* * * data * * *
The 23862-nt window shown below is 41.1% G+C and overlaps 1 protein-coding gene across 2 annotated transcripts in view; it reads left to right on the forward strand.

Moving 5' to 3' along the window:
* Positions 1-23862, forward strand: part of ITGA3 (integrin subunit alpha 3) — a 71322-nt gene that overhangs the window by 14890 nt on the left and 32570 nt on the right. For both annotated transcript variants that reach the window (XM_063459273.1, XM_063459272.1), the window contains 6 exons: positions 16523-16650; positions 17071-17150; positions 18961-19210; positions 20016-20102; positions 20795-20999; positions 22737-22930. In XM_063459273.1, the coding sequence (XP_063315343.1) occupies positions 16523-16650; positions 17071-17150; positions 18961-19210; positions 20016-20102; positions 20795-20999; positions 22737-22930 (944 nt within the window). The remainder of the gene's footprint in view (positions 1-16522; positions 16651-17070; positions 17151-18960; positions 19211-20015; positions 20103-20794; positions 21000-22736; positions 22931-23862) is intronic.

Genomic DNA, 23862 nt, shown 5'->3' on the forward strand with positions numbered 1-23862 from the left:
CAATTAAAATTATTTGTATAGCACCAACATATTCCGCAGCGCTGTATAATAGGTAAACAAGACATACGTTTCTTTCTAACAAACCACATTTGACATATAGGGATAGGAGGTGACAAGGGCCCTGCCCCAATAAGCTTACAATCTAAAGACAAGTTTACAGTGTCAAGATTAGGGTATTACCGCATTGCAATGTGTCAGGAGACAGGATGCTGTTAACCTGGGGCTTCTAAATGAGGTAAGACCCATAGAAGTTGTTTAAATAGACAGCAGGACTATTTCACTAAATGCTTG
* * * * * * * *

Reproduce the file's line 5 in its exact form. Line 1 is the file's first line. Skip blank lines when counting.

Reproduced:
CAATTAAAATTATTTGTATAGCACCAACATATTCCGCAGCGCTGTATAATAGGTAAACAAGACATACGTTTCTTTCTAACAAACCACATTTGACATATAGGGATAGGAGGTGACAAGGGCCCTGCCCCAATAAGCTTACAATCTAAAGACAAGTTTACAGTGTCAAGATTAGGGTATTACCGCATTGCAATGTGTCAGGAGACAGGATGCTGTTAACCTGGGGCTTCTAAATGAGGTAAGACCCATAGAAGTTGTTTAAATAGACAGCAGGACTATTTCACTAAATGCTTG